Experts have warned SE Asia is at particular risk of becoming a safe haven for returning IS terror trainees.
Despite an absence of data in support of such a trend, regional governments have repeatedly expressed concern about the potential for the southern Philippines to become a haven for returnee fighters and other extremists.
Since January 2018, the authorities have arrested two foreign IS suspects, a North African in Manila and a Spaniard in Basilan. And the Malaysian authorities announced in late February that they had arrested 10 people suspected of smuggling IS fighters into the southern Philippines, according to Aon’s new risk report.
The Moro Islamic Liberation Front (MILF), which signed a peace treaty with the Philippine government in 2014, corroborated these reports of IS infiltration in late 2017 and early 2018. It said that an unspecified number of IS fighters from Indonesia, Malaysia and the Middle East had entered the country, and that pro-IS groups are planning to launch attacks against the cities of Iligan and Cotabato in Mindanao.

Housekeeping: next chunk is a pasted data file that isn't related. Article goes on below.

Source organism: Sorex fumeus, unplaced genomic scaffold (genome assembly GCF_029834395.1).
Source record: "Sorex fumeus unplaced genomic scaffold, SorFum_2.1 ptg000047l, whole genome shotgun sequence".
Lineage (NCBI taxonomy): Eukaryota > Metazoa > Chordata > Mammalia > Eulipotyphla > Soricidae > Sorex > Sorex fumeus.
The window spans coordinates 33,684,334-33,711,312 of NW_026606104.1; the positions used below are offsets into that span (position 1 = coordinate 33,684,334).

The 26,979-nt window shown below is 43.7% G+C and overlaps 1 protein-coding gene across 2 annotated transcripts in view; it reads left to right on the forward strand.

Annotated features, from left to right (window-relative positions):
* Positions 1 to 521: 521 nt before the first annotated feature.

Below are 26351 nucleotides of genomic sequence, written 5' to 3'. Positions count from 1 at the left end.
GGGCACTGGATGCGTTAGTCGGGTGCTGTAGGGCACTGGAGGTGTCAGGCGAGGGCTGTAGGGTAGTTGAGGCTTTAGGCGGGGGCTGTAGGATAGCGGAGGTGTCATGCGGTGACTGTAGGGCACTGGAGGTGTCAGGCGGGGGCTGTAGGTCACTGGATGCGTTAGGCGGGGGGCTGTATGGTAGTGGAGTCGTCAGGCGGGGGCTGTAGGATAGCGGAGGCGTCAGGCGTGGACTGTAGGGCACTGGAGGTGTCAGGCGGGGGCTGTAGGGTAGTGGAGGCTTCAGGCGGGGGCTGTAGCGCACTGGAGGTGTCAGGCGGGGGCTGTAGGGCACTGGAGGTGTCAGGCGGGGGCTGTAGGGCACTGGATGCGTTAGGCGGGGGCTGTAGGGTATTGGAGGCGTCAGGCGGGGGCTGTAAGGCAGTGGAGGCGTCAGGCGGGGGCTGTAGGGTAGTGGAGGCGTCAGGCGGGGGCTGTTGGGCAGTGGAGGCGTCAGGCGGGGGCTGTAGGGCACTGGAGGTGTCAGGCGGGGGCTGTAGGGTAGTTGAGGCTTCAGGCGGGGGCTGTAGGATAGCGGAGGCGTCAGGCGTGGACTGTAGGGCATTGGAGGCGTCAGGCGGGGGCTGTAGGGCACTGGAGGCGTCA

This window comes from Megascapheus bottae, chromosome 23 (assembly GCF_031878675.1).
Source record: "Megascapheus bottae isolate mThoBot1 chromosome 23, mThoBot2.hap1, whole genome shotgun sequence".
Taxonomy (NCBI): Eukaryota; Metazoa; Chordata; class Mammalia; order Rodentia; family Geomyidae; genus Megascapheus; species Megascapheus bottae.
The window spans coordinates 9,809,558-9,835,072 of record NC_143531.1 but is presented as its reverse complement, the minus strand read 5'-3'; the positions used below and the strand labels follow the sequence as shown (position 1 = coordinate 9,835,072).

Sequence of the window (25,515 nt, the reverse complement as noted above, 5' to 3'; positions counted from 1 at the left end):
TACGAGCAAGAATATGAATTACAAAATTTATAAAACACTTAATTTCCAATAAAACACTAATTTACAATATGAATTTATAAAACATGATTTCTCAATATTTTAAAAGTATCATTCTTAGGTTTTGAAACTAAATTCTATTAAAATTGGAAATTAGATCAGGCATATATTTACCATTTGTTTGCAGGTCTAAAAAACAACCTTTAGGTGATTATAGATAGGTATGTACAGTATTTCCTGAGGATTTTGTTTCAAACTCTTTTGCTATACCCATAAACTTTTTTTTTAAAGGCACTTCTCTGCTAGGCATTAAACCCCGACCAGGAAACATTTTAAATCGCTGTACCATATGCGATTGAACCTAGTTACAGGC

Risk Advisory recorded seven Jihadist attacks in Indonesia in 2017 – including a double suicide bombing at a bus station in West Jakarta in May 2017 – and none in Malaysia and Singapore, compared with 14 attacks in Malaysia and Indonesia in 2016. However, the threats of terrorist attacks is still generally high across the region, particularly attacks mounted by lone actors using crude and improvised weapons.
So far, regional security forces have been largely effective in monitoring and disrupting networks that are planning attacks. The authorities disrupted a total of 11 plots in Malaysia and Indonesia in 2017, and none have been reported publicly in Singapore after at least two foiled plots in the city state the previous year.
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